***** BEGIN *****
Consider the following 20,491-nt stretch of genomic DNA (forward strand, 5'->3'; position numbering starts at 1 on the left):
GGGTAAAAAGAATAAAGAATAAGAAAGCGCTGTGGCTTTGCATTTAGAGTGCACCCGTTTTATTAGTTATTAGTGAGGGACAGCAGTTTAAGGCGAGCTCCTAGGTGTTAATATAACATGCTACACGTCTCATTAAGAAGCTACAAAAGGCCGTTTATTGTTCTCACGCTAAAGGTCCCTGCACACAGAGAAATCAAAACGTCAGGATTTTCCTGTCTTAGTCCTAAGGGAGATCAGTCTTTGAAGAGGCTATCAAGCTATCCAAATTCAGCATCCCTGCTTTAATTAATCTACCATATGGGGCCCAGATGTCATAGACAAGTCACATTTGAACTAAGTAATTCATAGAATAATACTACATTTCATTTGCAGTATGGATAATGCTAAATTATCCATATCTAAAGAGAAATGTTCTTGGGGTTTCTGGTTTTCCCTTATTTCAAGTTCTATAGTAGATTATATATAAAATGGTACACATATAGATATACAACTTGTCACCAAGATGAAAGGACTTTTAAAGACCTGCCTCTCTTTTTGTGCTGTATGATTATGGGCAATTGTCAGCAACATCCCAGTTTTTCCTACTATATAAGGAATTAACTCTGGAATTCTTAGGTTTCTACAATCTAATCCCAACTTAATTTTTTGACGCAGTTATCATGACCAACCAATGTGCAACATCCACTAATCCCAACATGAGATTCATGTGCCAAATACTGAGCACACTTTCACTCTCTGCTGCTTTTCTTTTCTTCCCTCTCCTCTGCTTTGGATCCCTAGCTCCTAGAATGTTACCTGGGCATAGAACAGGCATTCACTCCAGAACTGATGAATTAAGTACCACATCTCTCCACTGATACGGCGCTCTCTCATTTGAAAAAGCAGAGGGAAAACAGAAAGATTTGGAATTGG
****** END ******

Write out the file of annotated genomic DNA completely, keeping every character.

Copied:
Consider the following 20,491-nt stretch of genomic DNA (forward strand, 5'->3'; position numbering starts at 1 on the left):
GGGTAAAAAGAATAAAGAATAAGAAAGCGCTGTGGCTTTGCATTTAGAGTGCACCCGTTTTATTAGTTATTAGTGAGGGACAGCAGTTTAAGGCGAGCTCCTAGGTGTTAATATAACATGCTACACGTCTCATTAAGAAGCTACAAAAGGCCGTTTATTGTTCTCACGCTAAAGGTCCCTGCACACAGAGAAATCAAAACGTCAGGATTTTCCTGTCTTAGTCCTAAGGGAGATCAGTCTTTGAAGAGGCTATCAAGCTATCCAAATTCAGCATCCCTGCTTTAATTAATCTACCATATGGGGCCCAGATGTCATAGACAAGTCACATTTGAACTAAGTAATTCATAGAATAATACTACATTTCATTTGCAGTATGGATAATGCTAAATTATCCATATCTAAAGAGAAATGTTCTTGGGGTTTCTGGTTTTCCCTTATTTCAAGTTCTATAGTAGATTATATATAAAATGGTACACATATAGATATACAACTTGTCACCAAGATGAAAGGACTTTTAAAGACCTGCCTCTCTTTTTGTGCTGTATGATTATGGGCAATTGTCAGCAACATCCCAGTTTTTCCTACTATATAAGGAATTAACTCTGGAATTCTTAGGTTTCTACAATCTAATCCCAACTTAATTTTTTGACGCAGTTATCATGACCAACCAATGTGCAACATCCACTAATCCCAACATGAGATTCATGTGCCAAATACTGAGCACACTTTCACTCTCTGCTGCTTTTCTTTTCTTCCCTCTCCTCTGCTTTGGATCCCTAGCTCCTAGAATGTTACCTGGGCATAGAACAGGCATTCACTCCAGAACTGATGAATTAAGTACCACATCTCTCCACTGATACGGCGCTCTCTCATTTGAAAAAGCAGAGGGAAAACAGAAAGATTTGGAATTGG